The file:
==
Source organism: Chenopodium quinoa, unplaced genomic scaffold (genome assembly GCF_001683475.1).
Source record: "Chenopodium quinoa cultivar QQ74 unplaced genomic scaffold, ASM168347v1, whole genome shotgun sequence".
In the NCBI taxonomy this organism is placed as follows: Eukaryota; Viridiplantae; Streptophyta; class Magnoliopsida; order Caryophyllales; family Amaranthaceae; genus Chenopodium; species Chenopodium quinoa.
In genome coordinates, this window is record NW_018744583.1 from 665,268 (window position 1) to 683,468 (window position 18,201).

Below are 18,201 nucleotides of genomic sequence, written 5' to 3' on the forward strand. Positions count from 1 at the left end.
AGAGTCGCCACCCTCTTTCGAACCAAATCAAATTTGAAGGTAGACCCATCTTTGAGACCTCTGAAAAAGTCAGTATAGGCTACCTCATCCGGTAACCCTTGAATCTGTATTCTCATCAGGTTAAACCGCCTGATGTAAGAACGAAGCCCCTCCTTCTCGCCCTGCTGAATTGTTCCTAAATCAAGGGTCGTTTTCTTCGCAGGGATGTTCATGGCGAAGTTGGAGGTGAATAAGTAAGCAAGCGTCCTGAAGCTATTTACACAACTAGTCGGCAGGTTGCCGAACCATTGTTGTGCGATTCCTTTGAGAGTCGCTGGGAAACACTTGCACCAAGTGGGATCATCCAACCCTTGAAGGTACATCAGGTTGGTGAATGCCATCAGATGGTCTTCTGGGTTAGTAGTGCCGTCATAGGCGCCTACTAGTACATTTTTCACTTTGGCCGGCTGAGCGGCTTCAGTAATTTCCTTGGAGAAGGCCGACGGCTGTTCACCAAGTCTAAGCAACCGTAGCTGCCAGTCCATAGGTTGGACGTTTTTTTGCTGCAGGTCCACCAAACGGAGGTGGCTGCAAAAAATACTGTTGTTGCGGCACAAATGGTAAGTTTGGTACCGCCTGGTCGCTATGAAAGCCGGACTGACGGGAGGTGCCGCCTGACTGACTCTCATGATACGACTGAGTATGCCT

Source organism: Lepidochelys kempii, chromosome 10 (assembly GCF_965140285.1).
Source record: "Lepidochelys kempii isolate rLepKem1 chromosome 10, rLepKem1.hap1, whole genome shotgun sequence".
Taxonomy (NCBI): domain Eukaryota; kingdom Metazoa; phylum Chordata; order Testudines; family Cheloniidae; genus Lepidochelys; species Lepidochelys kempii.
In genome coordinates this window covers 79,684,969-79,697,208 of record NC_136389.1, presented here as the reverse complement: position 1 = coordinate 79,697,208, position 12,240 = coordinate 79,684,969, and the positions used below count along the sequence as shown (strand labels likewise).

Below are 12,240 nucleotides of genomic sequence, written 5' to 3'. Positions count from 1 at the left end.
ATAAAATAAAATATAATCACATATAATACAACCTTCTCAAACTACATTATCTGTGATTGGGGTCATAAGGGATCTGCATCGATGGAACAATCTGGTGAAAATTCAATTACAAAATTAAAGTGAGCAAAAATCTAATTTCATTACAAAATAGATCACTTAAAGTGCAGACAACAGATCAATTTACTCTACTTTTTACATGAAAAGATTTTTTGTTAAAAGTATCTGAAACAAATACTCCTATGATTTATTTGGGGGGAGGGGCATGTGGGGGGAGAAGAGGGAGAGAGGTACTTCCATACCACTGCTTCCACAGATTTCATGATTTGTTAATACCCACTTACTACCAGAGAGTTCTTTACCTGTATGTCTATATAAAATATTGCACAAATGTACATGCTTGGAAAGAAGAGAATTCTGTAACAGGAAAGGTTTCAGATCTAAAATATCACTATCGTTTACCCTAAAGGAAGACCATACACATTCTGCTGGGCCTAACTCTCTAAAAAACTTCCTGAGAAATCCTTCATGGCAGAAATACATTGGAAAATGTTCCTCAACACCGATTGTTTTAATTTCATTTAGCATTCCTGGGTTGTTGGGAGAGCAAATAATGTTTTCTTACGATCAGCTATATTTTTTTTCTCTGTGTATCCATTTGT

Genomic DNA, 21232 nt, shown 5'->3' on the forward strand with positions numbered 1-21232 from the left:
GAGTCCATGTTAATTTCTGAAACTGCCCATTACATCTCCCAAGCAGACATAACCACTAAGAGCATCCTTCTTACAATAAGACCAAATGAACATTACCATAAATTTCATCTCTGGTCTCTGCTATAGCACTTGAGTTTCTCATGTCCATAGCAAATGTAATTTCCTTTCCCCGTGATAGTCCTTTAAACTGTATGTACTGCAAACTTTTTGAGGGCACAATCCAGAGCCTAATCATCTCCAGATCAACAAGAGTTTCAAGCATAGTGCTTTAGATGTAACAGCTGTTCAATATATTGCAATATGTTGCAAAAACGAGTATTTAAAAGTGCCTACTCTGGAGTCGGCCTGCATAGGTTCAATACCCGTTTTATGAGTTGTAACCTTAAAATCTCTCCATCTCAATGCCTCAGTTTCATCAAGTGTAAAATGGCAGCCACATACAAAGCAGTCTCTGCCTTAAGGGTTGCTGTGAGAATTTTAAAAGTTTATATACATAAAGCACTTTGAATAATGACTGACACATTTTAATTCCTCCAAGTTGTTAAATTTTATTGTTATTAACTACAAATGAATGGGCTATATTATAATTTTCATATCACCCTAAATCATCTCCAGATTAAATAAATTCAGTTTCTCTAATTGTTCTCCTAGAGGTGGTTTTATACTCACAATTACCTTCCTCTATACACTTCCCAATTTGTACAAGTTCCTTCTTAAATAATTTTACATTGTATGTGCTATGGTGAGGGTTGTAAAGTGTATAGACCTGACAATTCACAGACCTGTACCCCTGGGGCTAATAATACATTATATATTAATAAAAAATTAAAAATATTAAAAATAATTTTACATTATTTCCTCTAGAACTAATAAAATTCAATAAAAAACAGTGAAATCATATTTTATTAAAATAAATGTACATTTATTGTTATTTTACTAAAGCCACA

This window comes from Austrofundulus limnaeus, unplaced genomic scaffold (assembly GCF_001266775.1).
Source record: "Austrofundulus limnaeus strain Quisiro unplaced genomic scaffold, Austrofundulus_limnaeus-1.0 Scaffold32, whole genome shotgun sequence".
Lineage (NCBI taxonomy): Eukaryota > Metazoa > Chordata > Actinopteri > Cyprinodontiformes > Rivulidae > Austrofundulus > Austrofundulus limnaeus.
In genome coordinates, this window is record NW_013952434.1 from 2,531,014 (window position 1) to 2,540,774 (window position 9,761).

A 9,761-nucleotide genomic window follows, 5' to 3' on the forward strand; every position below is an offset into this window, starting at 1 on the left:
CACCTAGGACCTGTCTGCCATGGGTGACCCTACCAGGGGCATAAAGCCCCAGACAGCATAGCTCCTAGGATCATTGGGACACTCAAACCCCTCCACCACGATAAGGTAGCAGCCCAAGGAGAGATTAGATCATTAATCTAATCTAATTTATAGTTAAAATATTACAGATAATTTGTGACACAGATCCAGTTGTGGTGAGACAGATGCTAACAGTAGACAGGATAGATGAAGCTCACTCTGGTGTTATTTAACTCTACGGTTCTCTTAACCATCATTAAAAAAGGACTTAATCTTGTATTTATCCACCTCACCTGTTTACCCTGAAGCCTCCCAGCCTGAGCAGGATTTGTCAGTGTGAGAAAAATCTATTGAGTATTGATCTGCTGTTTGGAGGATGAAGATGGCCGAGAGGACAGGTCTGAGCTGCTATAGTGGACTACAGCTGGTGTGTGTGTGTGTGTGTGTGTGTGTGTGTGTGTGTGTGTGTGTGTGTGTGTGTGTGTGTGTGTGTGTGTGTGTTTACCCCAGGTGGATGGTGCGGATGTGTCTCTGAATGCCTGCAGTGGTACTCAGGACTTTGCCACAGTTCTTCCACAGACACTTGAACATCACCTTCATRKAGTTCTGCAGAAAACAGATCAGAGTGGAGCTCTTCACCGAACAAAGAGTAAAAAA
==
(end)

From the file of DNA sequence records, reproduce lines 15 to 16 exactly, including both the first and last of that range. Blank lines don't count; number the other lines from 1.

This window comes from Austrofundulus limnaeus, unplaced genomic scaffold (assembly GCF_001266775.1).
Source record: "Austrofundulus limnaeus strain Quisiro unplaced genomic scaffold, Austrofundulus_limnaeus-1.0 Scaffold32, whole genome shotgun sequence".